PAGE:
Aviation Industry today is keeping up to date with the technological
changes in aircraft, especially advances in avionics. For more than a
decade we have seen major changes in the avionics systems incorporated
on production and updated aircraft. Few aircraft today are manufactured
without incorporating the glass cockpit concept. One of the stumbling
blocks of this technology is the fact that each manufacturer has their
own design of how their system operates along with the challenges found
when learning to program and fully understand the avionics installed in
Due to the complexity, students as well as instructors need to
understand and comply with the amount of training that is needed to
become fully capable of programming and operating the avionics system
installed in the aircraft they fly. Browsing the internet you can find
advertisements that offer Garmin G-1000 or Avidyne checkout training for
as little as two hours ground and two hours in the aircraft. Although
this may give many pilots a better understanding of the system, they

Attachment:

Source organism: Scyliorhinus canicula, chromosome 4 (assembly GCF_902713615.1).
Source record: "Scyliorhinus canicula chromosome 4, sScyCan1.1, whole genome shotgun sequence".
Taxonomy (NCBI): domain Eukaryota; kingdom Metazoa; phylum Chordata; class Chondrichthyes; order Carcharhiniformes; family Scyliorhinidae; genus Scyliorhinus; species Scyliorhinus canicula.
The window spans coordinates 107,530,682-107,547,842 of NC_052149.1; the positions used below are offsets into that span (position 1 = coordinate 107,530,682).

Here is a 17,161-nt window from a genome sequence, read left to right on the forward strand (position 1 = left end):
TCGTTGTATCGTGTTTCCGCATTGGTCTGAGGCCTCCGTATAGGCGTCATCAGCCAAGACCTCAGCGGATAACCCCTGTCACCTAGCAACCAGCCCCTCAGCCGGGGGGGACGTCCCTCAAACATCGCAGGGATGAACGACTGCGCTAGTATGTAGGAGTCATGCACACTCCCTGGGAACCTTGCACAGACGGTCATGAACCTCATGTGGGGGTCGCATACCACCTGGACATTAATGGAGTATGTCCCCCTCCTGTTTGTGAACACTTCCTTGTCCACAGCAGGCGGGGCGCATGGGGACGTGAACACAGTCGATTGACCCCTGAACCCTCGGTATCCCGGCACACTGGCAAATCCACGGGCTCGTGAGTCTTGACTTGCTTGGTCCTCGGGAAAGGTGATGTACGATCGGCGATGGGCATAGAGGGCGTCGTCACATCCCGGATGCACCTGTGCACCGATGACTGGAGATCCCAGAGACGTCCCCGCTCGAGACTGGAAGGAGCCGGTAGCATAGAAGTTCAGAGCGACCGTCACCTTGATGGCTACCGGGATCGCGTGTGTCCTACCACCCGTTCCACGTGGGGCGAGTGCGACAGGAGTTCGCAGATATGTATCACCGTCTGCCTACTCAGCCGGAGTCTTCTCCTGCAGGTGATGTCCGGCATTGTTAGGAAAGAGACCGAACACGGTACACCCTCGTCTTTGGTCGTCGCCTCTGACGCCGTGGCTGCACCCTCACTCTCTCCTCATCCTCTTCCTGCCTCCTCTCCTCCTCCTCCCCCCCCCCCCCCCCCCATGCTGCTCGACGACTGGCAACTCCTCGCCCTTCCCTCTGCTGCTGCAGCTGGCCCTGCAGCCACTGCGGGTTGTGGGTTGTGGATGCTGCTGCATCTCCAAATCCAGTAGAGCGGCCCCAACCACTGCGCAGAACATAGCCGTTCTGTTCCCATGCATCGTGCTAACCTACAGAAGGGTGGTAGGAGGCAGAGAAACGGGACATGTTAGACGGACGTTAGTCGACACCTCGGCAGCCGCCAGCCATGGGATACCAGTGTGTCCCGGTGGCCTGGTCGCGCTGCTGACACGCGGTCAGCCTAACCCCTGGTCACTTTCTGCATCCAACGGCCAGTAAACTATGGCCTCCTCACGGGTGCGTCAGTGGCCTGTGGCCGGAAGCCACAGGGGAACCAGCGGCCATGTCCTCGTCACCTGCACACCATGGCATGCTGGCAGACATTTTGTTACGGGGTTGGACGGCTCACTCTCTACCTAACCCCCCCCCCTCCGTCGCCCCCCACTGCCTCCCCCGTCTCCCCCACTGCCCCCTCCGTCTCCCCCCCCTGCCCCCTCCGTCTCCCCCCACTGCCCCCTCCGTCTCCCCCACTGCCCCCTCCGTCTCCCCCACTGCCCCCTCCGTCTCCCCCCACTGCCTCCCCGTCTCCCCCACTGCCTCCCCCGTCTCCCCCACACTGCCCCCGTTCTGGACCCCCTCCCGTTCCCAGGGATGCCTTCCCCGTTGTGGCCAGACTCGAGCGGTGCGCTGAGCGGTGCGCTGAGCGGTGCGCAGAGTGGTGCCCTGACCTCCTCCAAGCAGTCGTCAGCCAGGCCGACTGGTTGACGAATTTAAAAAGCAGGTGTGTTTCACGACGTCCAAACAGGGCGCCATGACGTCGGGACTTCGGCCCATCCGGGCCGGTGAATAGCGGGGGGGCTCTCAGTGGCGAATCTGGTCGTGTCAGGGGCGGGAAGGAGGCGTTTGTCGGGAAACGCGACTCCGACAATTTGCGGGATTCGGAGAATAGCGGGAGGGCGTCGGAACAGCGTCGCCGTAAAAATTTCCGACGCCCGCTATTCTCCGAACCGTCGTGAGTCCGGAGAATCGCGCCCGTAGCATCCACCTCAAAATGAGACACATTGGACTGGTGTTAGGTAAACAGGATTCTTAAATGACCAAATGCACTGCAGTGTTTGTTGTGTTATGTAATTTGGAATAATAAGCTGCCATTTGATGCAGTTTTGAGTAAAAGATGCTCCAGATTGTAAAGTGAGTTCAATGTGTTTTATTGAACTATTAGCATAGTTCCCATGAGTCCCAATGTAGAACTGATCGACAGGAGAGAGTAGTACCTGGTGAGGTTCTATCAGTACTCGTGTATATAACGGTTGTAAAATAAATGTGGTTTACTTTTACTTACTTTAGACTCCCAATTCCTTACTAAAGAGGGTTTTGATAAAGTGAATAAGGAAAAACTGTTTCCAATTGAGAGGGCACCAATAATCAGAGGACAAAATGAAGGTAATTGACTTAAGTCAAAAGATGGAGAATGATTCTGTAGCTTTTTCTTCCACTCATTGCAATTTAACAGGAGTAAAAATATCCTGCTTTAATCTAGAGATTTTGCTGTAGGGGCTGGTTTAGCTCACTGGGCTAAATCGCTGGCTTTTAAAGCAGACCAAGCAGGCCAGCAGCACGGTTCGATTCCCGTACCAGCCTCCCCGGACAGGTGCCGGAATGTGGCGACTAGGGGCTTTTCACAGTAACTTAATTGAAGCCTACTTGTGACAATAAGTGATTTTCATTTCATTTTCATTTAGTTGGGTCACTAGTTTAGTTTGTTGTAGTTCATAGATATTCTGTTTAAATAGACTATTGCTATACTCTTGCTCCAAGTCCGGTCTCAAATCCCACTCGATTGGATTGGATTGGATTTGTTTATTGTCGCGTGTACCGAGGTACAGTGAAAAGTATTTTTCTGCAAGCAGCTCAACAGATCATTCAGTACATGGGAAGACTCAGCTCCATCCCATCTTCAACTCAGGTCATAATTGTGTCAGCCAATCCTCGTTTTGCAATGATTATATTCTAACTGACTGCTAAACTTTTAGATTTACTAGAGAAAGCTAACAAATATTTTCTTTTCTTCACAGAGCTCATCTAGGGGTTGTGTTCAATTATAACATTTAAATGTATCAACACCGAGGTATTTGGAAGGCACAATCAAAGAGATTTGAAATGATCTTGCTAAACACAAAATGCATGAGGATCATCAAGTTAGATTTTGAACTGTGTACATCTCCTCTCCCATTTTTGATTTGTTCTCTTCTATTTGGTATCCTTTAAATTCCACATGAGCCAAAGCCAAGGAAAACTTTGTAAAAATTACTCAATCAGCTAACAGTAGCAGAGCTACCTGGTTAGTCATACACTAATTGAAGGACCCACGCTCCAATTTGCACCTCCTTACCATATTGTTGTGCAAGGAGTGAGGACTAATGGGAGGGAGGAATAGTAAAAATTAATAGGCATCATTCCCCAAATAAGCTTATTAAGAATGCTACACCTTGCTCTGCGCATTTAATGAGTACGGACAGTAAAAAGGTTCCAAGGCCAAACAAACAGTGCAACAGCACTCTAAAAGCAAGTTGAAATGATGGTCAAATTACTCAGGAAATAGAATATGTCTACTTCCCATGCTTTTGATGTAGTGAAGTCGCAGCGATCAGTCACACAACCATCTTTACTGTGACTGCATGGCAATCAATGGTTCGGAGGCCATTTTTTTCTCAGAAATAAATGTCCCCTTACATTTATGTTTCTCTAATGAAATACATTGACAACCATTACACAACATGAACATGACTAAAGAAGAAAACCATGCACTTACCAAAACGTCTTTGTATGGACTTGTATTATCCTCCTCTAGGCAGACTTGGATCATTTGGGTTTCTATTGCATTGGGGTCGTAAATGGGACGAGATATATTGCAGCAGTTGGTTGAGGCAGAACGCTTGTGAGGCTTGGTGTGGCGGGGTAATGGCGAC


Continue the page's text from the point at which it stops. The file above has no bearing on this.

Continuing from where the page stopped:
have little or no in-depth knowledge of the functions, components, line
replaceable units (LRU’s) and limitations of the system when components
fail. In short, a flight at this level of training in anything beyond
good VFR should never occur.
Training and proficiency is the key to safety, frequently we read about
an accident and in the first few sentences of the article we can see
where things started to wrong from the start and in many cases before
the aircraft every entered into a flight mode. Having been involved in
airline maintenance operations for more than 37 years; my background
will always drive my focus towards proper training. As I frequently
say, “aviation is all about doing everything right the first time”,
frequently the second opportunity never becomes available.
Getting back to training, I still want to stress the technologically
advanced aircraft training. For those not feeling comfortable with
their level of glass cockpit competency, I would strongly suggest some
additional training. Simulators have come a long way in this area and
can help reduce time in the aircraft while providing quality training.
Personally I feel that an in-depth training course over the components
installed in the aircraft plus a minimum of 8 or more hours of simulator
and flight training is needed to make most pilots competent with the
avionics. This might seem like overkill to some, but in the interest of
safety a little extra training is welcome when failures with displays
or black boxes rudely invade our level of comfort. Fly safe!